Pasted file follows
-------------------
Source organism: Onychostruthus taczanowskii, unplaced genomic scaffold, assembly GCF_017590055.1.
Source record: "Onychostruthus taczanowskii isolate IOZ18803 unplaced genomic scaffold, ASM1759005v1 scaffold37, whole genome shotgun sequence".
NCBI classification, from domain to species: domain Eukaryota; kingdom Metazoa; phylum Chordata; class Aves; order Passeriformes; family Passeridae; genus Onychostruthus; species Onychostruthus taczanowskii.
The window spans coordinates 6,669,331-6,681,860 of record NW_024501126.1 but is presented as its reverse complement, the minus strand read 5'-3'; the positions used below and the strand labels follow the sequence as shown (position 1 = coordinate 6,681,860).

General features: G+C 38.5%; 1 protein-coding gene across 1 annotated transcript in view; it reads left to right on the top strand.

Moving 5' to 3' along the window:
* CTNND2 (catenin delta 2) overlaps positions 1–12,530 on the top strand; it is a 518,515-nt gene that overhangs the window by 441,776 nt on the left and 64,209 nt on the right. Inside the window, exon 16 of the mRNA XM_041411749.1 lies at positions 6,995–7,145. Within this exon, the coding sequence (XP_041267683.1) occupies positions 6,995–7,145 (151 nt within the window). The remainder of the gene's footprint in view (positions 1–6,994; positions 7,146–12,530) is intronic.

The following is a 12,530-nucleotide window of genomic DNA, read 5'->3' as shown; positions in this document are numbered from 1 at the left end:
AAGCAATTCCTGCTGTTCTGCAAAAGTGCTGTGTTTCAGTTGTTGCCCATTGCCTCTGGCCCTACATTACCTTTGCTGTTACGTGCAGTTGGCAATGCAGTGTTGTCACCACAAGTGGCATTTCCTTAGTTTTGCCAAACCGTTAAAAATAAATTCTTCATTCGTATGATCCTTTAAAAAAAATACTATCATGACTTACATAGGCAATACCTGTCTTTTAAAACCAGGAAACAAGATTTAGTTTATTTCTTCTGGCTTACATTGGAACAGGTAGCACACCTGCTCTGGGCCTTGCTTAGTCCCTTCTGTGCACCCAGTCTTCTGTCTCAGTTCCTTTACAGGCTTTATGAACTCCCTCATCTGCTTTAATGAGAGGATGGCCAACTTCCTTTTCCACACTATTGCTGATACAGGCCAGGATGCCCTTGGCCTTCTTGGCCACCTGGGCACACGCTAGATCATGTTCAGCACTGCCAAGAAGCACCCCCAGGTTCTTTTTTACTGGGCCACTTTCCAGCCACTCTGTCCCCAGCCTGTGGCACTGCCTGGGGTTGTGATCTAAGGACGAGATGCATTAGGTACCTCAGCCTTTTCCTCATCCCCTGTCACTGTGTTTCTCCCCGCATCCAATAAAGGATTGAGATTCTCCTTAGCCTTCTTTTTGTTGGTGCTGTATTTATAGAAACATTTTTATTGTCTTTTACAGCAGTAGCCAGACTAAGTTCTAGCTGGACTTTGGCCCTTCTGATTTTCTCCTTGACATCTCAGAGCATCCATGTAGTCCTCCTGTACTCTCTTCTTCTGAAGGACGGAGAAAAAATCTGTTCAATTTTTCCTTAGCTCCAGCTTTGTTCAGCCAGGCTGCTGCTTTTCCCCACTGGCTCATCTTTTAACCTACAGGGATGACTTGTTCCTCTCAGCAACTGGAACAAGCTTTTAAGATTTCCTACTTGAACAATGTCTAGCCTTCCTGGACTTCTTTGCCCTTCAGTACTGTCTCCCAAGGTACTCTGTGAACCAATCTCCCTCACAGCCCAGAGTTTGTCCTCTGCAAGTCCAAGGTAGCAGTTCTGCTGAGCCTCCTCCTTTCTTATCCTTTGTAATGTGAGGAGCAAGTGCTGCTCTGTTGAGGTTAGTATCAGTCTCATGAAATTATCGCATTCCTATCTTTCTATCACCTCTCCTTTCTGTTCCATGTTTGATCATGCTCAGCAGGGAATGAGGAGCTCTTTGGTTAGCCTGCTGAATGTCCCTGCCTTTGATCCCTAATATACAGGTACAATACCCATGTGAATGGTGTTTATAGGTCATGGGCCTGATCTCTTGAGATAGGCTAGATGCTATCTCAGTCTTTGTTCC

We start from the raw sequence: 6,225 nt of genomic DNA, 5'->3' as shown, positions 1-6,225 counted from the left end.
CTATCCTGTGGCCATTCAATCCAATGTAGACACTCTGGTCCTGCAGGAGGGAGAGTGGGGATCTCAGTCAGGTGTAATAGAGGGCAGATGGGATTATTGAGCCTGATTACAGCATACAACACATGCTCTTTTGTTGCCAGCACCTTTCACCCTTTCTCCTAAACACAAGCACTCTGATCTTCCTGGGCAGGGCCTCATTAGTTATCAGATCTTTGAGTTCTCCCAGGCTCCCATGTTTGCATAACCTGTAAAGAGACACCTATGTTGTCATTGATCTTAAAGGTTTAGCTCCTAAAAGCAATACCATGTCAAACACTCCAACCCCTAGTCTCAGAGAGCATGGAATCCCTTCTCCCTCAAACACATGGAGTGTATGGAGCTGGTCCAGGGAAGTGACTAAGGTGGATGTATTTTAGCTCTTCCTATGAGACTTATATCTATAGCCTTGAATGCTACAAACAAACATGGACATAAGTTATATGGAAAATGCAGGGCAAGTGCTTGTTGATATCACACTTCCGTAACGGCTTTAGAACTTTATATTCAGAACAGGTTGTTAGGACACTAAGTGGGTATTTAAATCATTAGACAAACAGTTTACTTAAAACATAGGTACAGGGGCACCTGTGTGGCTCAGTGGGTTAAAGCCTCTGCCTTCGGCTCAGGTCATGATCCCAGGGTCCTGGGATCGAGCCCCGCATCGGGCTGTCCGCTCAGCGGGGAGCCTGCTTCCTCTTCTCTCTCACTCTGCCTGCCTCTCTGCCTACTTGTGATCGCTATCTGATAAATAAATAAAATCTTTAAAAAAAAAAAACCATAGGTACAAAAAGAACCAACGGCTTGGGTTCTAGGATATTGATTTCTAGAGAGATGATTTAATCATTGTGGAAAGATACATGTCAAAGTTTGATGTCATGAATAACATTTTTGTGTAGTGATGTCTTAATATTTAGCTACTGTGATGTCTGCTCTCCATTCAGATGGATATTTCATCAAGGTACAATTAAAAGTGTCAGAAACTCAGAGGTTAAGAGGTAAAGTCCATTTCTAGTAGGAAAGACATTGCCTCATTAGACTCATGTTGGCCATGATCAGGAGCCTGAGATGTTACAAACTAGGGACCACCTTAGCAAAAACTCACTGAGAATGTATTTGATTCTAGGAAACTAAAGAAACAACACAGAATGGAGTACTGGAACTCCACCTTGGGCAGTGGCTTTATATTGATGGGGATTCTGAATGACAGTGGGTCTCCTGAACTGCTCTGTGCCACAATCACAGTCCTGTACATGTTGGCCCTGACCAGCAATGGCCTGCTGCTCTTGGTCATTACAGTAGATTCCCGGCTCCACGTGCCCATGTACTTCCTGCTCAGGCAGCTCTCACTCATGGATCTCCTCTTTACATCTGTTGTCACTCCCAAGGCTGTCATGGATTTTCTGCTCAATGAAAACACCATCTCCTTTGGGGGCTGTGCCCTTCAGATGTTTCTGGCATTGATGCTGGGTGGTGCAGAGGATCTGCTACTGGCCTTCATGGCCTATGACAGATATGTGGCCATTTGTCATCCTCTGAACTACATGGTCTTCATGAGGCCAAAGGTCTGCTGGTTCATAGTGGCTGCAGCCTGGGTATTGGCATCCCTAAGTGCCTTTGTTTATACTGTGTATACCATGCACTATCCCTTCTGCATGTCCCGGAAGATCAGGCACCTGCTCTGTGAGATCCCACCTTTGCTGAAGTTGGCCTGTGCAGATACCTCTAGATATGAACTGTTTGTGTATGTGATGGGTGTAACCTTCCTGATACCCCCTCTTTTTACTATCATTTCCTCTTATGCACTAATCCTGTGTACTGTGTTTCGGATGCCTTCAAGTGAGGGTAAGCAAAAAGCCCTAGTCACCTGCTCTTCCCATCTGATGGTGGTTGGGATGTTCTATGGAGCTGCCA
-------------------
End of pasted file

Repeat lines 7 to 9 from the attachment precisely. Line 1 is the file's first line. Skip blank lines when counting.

* CTNND2 (catenin delta 2) overlaps positions 1–12,530 on the top strand; it is a 518,515-nt gene that overhangs the window by 441,776 nt on the left and 64,209 nt on the right. Inside the window, exon 16 of the mRNA XM_041411749.1 lies at positions 6,995–7,145. Within this exon, the coding sequence (XP_041267683.1) occupies positions 6,995–7,145 (151 nt within the window). The remainder of the gene's footprint in view (positions 1–6,994; positions 7,146–12,530) is intronic.

The following is a 12,530-nucleotide window of genomic DNA, read 5'->3' as shown; positions in this document are numbered from 1 at the left end:
AAGCAATTCCTGCTGTTCTGCAAAAGTGCTGTGTTTCAGTTGTTGCCCATTGCCTCTGGCCCTACATTACCTTTGCTGTTACGTGCAGTTGGCAATGCAGTGTTGTCACCACAAGTGGCATTTCCTTAGTTTTGCCAAACCGTTAAAAATAAATTCTTCATTCGTATGATCCTTTAAAAAAAATACTATCATGACTTACATAGGCAATACCTGTCTTTTAAAACCAGGAAACAAGATTTAGTTTATTTCTTCTGGCTTACATTGGAACAGGTAGCACACCTGCTCTGGGCCTTGCTTAGTCCCTTCTGTGCACCCAGTCTTCTGTCTCAGTTCCTTTACAGGCTTTATGAACTCCCTCATCTGCTTTAATGAGAGGATGGCCAACTTCCTTTTCCACACTATTGCTGATACAGGCCAGGATGCCCTTGGCCTTCTTGGCCACCTGGGCACACGCTAGATCATGTTCAGCACTGCCAAGAAGCACCCCCAGGTTCTTTTTTACTGGGCCACTTTCCAGCCACTCTGTCCCCAGCCTGTGGCACTGCCTGGGGTTGTGATCTAAGGACGAGATGCATTAGGTACCTCAGCCTTTTCCTCATCCCCTGTCACTGTGTTTCTCCCCGCATCCAATAAAGGATTGAGATTCTCCTTAGCCTTCTTTTTGTTGGTGCTGTATTTATAGAAACATTTTTATTGTCTTTTACAGCAGTAGCCAGACTAAGTTCTAGCTGGACTTTGGCCCTTCTGATTTTCTCCTTGACATCTCAGAGCATCCATGTAGTCCTCCTGTACTCTCTTCTTCTGAAGGACGGAGAAAAAATCTGTTCAATTTTTCCTTAGCTCCAGCTTTGTTCAGCCAGGCTGCTGCTTTTCCCCACTGGCTCATCTTTTAACCTACAGGGATGACTTGTTCCTCTCAGCAACTGGAACAAGCTTTTAAGATTTCCTACTTGAACAATGTCTAGCCTTCCTGGACTTCTTTGCCCTTCAGTACTGTCTCCCAAGGTACTCTGTGAACCAATCTCCCTCACAGCCCAGAGTTTGTCCTCTGCAAGTCCAAGGTAGCAGTTCTGCTGAGCCTCCTCCTTTCTTATCCTTTGTAATGTGAGGAGCAAGTGCTGCTCTGTTGAGGTTAGTATCAGTCTCATGAAATTATCGCATTCCTATCTTTCTATCACCTCTCCTTTCTGTTCCATGTTTGATCATGCTCAGCAGGGAATGAGGAGCTCTTTGGTTAGCCTGCTGAATGTCCCTGCCTTTGATCCCTAATATACAGGTACAATACCCATGTGAATGGTGTTTATAGGTCATGGGCCTGATCTCTTGAGATAGGCTAGATGCTATCTCAGTCTTTGTTCC